Friday, 22 February 2013

A country called Syria


Today I didn't know how the day went, what work I've done and emails I've answered.  The only thing I remember is that I was two people, one talking to colleagues and working as usual and one hiding away trying to stop the tears that refused to stop. you cant stop tears when your mourning  a person, how can stop the tears when your mourning a country?

Throughout the past 23 months I've kept believing in a Syria that will remain standing, hurt and weak but standing none the less and can be tended back to recovery over 5, 10 years. Today, for the first time, my thoughts were will there be a Syria for me to go back to? Like being told that your beloved is terminally ill and all you can do is say your good byes and wait. 

Today I realised that there will never be a winner in this war, we will not win anything, not freedom, not dignity, not prosperity and civility. We've lost security and independence, standing and our footfall for generations to come.

The Economists cover on stands tomorrow depicts the death of a country, murdered at the hands of its children, all of them. 
I know I will get the revolutionaries screaming how it is all the regime's doing for being too violent and too blooded. Well the regime is all you say but you knew that from day one, didn't care, decided to propagate an uprising from behind you PC screens and then being surprised when the beast reacted as a beast does. You've never had an end game from day one so how did you expect any other outcome. 
Played and manipulated by anyone and everyone, you saw Saudi as a saviour and Qatar as defenders of democracy and didn't think that there was something odd and very wrong with that, or you did and decided to ignore any nagging feeling and push it to the back of you mind with statement about necessity and the cruelty of the other side that justifies dealing with the devil itself to reach your end.

The pro regime people are not much better, you've accepted that it was necessary to use a sludge hammer to swat a fly and now you're wondering why the house is starting to fall apart? Whether it was fear or conviction, you as well have silenced the voices nagging at the back of your head with slogans of "national dignity" and "no voice rise above the voice of battle".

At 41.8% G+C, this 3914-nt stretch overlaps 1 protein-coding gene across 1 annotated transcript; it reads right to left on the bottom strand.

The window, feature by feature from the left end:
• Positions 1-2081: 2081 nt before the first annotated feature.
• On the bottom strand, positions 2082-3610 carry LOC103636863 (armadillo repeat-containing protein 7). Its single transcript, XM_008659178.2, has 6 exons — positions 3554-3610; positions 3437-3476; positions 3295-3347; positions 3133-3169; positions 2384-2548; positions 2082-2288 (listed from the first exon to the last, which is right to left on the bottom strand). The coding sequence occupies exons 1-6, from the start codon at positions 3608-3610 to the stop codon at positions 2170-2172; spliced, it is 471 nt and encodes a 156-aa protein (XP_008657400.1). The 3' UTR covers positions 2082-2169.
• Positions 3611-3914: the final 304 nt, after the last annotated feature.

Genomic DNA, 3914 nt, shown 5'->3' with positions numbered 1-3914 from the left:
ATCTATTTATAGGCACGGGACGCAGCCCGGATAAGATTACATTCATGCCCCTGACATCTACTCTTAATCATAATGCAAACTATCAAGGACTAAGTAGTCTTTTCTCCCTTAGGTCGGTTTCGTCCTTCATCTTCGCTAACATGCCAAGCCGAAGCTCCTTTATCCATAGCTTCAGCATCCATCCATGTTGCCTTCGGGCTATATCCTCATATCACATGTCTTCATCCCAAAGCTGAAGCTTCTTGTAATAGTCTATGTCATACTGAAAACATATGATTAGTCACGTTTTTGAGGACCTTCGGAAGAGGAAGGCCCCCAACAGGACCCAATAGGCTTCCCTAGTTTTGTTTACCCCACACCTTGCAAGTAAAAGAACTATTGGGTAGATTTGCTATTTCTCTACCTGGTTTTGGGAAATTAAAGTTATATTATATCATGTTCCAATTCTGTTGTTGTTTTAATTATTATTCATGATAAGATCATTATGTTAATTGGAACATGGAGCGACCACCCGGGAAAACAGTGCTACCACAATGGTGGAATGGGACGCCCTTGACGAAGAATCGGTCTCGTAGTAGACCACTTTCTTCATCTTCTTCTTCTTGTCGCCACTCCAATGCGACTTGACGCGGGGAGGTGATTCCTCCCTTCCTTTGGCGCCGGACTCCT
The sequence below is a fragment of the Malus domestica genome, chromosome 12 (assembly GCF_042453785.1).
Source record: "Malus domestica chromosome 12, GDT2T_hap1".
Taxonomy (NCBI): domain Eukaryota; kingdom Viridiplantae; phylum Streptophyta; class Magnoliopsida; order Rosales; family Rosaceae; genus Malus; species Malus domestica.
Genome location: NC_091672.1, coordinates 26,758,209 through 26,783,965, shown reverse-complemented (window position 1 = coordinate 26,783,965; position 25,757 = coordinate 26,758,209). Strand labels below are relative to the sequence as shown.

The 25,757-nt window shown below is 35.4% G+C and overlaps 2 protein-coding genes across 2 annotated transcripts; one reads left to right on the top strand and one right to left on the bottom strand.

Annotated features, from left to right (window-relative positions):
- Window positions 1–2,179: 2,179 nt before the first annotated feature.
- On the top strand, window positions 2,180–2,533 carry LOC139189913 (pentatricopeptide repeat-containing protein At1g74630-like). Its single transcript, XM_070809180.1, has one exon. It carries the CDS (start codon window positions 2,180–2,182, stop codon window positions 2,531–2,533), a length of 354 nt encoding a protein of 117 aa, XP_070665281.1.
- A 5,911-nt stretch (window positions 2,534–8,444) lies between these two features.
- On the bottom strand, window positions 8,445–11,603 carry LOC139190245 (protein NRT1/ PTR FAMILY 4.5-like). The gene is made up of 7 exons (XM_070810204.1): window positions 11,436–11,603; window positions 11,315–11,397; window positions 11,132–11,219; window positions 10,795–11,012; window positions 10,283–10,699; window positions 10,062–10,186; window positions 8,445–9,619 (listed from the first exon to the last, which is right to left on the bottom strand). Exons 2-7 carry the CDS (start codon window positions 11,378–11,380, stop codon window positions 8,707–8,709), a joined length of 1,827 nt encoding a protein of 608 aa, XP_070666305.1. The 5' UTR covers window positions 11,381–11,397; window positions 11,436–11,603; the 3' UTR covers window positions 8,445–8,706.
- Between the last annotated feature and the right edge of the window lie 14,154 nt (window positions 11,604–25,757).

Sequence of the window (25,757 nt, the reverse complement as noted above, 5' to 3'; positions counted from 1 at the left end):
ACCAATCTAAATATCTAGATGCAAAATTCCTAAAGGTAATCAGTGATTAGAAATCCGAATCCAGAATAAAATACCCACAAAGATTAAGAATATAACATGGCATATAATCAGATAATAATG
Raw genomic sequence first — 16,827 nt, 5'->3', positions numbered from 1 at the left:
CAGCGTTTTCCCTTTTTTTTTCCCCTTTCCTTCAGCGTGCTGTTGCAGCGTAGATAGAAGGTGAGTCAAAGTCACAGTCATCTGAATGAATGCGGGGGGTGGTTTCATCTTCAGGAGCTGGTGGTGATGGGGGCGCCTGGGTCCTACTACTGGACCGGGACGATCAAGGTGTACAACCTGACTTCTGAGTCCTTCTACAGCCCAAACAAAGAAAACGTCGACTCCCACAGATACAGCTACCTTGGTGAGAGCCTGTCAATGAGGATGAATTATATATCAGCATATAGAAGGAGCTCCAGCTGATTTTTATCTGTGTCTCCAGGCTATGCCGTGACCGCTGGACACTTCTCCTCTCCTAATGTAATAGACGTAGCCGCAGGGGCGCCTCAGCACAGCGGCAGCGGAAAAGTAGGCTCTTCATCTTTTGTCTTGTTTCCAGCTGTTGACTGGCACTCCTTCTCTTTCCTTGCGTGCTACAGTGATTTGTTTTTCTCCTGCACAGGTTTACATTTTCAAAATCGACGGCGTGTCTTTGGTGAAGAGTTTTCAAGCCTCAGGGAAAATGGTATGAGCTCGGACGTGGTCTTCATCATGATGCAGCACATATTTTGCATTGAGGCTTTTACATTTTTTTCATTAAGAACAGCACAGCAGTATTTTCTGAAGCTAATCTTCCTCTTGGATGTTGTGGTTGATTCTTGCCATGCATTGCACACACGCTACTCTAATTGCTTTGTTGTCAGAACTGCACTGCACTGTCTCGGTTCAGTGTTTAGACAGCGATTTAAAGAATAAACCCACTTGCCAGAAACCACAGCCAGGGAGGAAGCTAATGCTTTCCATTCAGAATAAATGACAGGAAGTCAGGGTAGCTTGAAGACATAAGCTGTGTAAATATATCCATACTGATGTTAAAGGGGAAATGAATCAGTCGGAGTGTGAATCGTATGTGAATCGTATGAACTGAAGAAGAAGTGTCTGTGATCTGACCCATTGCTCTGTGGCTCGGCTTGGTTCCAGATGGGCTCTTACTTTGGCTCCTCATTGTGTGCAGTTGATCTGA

And where are the middle people? They're the ones whose lives are wasted, lost, whose blood shed and hopes killed. The people in the middle always pushed to take one side or the other, unheard and unseen except as a victim numbers used to push an agenda. They're the statistic that has no voice and forced to constant silence by both sides. 
Were we weak? Could we have stopped more firmly to face both sides? 
Is our silence and cowardness the sin we're now paying for? Whether inside Syria or outside, the punishment is equally painful and protracted with the only difference is live vs imagined scenery.

Today, going through the motions of work consumed any energy I had. I really envied the people back home, at least you can show your true face, go out, do something to help others. I envied the volunteers of the syrian red crescent, carrying their lives on their hands and sharing the last specs of humanity left in Syria like tiny little tea lights flickering against the gathering darkness. They are the only beautiful thing left in a country once all beautiful.

Will Syria rise from the ashes or will something else grow in its place? This is a question I don't have an answer for and I don't know anyone that does. 

I just hear words and words are air, they mean nothing! Not 23 months ago and definitely not today.

2 comments:

Brenda Gunning said...

Thinking of you and if everyone still in Syria and those displaced. There is nothing that can be said from here to support or help. All we can do is hope though for most that is lost. I have friends and family who have managed to get to Lebanon but still their is little hope -especially when you are Palestinian.
I don't believe in any religion anymore. Just a belief that we must never stop fighting evil and support our fellow woman/man in the times that are bad as well as good.
In the name of humanity I pray for this.

Thuy Le said...

The situation in Syria is really bleak. But with the hope/pray/support from people elsewhere in the world, the Syrian people might get some shelter physically and mentally during the harsh time.
I've been following your post and find them really valuable. Would you like to share them with www.fnotw.org to help spread your words to the Syrian people?
Please send me an email if you are interested. Thank you.